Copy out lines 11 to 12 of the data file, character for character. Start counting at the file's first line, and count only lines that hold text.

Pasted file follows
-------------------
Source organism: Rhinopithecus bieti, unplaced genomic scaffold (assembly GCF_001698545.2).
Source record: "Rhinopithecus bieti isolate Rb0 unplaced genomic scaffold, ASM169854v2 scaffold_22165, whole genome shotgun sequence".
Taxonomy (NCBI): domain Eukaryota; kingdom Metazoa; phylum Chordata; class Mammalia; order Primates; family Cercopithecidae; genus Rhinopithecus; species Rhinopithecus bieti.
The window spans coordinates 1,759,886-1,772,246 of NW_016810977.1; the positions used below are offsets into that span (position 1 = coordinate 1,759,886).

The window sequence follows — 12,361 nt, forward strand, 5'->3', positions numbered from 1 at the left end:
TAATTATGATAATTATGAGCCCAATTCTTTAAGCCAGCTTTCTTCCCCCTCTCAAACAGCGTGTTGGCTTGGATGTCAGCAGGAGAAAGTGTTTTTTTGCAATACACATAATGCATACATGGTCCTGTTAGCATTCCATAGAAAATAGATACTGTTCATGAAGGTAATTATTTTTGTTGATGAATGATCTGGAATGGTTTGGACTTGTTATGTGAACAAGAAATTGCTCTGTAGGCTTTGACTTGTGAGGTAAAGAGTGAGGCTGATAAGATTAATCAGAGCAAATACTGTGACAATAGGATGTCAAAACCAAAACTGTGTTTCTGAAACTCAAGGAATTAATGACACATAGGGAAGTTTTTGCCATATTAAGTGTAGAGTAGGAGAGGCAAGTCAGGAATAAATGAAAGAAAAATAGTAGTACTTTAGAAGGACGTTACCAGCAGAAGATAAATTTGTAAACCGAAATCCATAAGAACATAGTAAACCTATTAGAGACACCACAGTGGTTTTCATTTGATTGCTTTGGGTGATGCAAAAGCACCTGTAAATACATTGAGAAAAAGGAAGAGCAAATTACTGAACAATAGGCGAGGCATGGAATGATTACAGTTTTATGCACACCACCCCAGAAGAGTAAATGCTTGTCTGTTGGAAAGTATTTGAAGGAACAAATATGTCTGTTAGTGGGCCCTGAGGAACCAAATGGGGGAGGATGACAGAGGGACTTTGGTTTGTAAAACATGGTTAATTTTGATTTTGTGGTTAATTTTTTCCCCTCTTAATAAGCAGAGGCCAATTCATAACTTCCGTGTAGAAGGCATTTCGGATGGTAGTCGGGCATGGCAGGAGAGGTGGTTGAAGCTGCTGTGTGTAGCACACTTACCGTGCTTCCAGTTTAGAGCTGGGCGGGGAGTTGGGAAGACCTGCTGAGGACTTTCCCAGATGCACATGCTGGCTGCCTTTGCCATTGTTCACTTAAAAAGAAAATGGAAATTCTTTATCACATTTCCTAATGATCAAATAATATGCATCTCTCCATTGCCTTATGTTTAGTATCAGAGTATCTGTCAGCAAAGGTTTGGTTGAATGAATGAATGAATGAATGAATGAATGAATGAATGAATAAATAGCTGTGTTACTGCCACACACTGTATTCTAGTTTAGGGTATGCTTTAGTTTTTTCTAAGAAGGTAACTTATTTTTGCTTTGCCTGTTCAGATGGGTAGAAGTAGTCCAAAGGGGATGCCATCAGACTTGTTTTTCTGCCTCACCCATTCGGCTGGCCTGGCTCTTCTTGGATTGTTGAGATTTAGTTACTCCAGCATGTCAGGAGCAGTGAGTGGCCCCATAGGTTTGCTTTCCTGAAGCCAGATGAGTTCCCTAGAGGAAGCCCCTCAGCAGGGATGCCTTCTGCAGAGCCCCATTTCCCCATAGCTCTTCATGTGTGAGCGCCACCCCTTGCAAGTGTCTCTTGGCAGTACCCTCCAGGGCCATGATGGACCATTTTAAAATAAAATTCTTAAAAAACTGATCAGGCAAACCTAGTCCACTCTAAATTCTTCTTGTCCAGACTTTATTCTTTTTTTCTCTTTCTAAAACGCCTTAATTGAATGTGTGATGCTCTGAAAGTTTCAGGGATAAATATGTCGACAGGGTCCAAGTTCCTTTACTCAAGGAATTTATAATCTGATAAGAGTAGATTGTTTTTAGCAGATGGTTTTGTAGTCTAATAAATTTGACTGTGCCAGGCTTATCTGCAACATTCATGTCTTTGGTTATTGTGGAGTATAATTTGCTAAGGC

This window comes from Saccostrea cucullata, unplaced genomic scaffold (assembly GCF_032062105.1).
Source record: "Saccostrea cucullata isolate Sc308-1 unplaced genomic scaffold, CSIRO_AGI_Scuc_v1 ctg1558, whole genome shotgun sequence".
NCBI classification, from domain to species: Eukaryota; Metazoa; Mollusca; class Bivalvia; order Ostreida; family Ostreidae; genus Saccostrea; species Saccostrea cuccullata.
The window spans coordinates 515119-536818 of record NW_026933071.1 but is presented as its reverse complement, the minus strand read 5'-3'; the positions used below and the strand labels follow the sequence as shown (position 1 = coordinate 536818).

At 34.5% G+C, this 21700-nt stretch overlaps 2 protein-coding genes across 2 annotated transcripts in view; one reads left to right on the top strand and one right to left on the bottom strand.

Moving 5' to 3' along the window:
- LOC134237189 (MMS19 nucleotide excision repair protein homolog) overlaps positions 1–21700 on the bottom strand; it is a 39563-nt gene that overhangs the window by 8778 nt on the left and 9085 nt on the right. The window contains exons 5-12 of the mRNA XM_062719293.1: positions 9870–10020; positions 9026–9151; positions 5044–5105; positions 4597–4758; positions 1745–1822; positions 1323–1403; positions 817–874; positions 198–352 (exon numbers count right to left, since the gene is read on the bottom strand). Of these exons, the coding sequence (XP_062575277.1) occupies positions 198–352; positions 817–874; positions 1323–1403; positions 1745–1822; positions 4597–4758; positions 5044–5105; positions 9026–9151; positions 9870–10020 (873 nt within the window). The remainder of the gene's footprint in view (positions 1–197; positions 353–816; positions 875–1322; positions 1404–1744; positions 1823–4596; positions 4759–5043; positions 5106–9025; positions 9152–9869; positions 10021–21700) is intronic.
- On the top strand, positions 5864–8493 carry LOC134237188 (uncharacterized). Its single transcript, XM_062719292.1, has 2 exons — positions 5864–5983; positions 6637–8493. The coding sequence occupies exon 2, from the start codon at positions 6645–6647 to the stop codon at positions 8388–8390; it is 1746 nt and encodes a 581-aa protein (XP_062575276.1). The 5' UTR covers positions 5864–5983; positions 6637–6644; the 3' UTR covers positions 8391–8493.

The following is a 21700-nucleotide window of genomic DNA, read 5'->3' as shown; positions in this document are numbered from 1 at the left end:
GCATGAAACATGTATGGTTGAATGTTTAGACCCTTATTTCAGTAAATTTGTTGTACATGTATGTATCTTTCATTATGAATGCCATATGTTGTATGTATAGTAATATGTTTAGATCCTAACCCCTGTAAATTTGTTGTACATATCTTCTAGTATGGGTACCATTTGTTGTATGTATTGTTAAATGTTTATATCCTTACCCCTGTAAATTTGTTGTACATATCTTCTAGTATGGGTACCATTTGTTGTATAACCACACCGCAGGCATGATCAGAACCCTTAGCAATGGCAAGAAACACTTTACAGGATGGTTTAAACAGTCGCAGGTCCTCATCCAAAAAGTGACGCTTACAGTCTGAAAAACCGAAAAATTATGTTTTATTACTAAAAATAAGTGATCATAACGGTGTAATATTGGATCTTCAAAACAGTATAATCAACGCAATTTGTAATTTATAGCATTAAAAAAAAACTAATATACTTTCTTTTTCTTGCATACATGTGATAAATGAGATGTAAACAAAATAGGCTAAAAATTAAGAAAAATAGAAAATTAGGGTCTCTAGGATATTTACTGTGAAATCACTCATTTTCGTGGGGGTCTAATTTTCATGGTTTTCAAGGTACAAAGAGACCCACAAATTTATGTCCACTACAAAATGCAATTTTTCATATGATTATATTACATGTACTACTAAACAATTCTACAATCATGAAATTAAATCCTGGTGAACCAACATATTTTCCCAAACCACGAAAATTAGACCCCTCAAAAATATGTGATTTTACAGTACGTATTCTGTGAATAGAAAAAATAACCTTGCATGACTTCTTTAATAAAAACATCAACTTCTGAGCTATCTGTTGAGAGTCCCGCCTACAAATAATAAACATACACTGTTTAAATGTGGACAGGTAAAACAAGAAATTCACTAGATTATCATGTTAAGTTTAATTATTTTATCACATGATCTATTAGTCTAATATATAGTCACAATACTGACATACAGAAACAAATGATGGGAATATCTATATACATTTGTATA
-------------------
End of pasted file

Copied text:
At 34.5% G+C, this 21700-nt stretch overlaps 2 protein-coding genes across 2 annotated transcripts in view; one reads left to right on the top strand and one right to left on the bottom strand.

Moving 5' to 3' along the window: